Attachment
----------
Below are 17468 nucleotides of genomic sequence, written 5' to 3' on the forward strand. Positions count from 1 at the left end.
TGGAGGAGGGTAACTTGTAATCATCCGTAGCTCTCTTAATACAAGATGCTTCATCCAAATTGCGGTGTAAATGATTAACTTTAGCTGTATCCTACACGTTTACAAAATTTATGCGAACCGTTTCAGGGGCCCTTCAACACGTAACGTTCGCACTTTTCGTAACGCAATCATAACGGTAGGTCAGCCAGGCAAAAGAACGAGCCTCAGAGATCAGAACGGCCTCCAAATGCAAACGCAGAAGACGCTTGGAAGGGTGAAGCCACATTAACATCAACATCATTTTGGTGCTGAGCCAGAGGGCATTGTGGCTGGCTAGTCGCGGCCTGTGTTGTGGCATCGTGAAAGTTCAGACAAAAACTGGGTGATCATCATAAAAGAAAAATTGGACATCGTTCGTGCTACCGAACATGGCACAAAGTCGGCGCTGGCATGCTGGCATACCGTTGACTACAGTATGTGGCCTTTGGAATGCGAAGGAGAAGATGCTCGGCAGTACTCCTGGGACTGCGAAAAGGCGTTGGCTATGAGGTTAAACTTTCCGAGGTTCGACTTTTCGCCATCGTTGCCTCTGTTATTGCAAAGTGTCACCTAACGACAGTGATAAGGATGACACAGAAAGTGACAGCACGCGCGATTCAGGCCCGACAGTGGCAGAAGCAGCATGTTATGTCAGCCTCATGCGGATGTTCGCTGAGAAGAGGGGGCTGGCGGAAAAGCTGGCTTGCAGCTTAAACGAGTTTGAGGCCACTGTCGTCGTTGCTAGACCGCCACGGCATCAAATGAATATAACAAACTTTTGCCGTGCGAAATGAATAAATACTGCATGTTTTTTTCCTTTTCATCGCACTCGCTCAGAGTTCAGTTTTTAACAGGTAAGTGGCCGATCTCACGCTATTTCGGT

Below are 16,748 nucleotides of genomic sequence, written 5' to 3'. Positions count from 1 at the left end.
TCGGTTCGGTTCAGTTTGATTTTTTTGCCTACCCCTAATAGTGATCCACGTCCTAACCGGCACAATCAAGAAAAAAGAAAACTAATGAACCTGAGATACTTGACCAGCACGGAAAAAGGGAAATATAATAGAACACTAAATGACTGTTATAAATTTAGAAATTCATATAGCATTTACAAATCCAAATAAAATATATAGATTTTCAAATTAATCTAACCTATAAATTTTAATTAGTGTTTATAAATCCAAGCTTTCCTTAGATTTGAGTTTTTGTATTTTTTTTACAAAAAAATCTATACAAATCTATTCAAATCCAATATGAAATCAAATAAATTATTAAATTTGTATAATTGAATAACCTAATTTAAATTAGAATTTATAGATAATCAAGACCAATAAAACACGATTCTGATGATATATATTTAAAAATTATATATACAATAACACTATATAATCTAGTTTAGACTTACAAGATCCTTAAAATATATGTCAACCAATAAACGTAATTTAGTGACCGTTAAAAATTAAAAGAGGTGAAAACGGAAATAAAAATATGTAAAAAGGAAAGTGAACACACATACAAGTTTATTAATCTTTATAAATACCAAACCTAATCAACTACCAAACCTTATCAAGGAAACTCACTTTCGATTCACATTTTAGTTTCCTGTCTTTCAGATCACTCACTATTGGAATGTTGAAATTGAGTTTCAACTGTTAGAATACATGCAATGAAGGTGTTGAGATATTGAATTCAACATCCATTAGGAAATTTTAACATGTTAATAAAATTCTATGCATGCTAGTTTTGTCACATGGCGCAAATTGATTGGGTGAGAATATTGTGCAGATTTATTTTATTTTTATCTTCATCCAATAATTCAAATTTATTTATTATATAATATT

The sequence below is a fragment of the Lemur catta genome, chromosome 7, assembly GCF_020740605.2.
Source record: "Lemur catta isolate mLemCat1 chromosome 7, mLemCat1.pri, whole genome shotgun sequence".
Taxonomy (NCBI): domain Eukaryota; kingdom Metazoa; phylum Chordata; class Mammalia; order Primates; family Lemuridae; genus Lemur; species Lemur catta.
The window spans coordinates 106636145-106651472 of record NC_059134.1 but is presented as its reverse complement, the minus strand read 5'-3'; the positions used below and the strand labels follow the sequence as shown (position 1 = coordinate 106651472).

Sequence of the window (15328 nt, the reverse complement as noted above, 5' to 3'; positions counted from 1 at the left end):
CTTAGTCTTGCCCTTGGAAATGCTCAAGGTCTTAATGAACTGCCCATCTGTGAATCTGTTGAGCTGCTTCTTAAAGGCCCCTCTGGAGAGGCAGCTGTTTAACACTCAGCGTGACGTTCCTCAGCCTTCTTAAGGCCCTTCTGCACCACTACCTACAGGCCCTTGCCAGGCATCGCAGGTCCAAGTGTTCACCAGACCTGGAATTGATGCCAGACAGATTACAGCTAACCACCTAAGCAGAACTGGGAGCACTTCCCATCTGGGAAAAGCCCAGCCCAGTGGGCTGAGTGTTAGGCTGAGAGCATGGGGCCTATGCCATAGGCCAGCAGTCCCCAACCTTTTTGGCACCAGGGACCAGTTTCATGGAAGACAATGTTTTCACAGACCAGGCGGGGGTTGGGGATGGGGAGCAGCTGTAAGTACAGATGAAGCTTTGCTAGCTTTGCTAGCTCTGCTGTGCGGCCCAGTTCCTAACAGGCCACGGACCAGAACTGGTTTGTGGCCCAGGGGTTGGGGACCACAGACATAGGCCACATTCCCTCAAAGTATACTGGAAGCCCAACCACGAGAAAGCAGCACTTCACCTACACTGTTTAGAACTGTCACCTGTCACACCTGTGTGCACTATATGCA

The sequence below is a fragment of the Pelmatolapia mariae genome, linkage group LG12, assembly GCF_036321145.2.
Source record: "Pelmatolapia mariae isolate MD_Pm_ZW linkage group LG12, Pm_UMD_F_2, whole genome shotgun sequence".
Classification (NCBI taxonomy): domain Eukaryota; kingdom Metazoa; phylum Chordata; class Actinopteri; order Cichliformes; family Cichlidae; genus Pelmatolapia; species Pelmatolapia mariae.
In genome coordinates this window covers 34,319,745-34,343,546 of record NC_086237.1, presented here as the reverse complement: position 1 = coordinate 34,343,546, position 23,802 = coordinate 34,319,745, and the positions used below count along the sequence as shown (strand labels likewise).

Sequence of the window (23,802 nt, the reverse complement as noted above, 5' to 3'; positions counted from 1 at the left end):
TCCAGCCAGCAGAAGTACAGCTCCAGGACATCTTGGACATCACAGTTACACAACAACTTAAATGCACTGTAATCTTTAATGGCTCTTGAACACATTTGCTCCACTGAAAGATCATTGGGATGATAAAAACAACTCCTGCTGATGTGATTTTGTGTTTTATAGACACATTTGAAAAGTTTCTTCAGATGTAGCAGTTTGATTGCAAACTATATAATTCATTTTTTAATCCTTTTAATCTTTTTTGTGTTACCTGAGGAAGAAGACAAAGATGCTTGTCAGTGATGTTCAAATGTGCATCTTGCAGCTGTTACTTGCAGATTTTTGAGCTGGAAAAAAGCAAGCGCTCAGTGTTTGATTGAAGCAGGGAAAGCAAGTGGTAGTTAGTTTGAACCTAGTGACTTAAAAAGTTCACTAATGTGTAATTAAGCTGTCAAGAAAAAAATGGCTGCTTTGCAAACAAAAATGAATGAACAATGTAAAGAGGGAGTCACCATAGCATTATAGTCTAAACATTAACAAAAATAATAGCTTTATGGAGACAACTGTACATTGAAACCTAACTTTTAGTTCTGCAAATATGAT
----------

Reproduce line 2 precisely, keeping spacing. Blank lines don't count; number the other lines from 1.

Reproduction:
TGGAGGAGGGTAACTTGTAATCATCCGTAGCTCTCTTAATACAAGATGCTTCATCCAAATTGCGGTGTAAATGATTAACTTTAGCTGTATCCTACACGTTTACAAAATTTATGCGAACCGTTTCAGGGGCCCTTCAACACGTAACGTTCGCACTTTTCGTAACGCAATCATAACGGTAGGTCAGCCAGGCAAAAGAACGAGCCTCAGAGATCAGAACGGCCTCCAAATGCAAACGCAGAAGACGCTTGGAAGGGTGAAGCCACATTAACATCAACATCATTTTGGTGCTGAGCCAGAGGGCATTGTGGCTGGCTAGTCGCGGCCTGTGTTGTGGCATCGTGAAAGTTCAGACAAAAACTGGGTGATCATCATAAAAGAAAAATTGGACATCGTTCGTGCTACCGAACATGGCACAAAGTCGGCGCTGGCATGCTGGCATACCGTTGACTACAGTATGTGGCCTTTGGAATGCGAAGGAGAAGATGCTCGGCAGTACTCCTGGGACTGCGAAAAGGCGTTGGCTATGAGGTTAAACTTTCCGAGGTTCGACTTTTCGCCATCGTTGCCTCTGTTATTGCAAAGTGTCACCTAACGACAGTGATAAGGATGACACAGAAAGTGACAGCACGCGCGATTCAGGCCCGACAGTGGCAGAAGCAGCATGTTATGTCAGCCTCATGCGGATGTTCGCTGAGAAGAGGGGGCTGGCGGAAAAGCTGGCTTGCAGCTTAAACGAGTTTGAGGCCACTGTCGTCGTTGCTAGACCGCCACGGCATCAAATGAATATAACAAACTTTTGCCGTGCGAAATGAATAAATACTGCATGTTTTTTTCCTTTTCATCGCACTCGCTCAGAGTTCAGTTTTTAACAGGTAAGTGGCCGATCTCACGCTATTTCGGT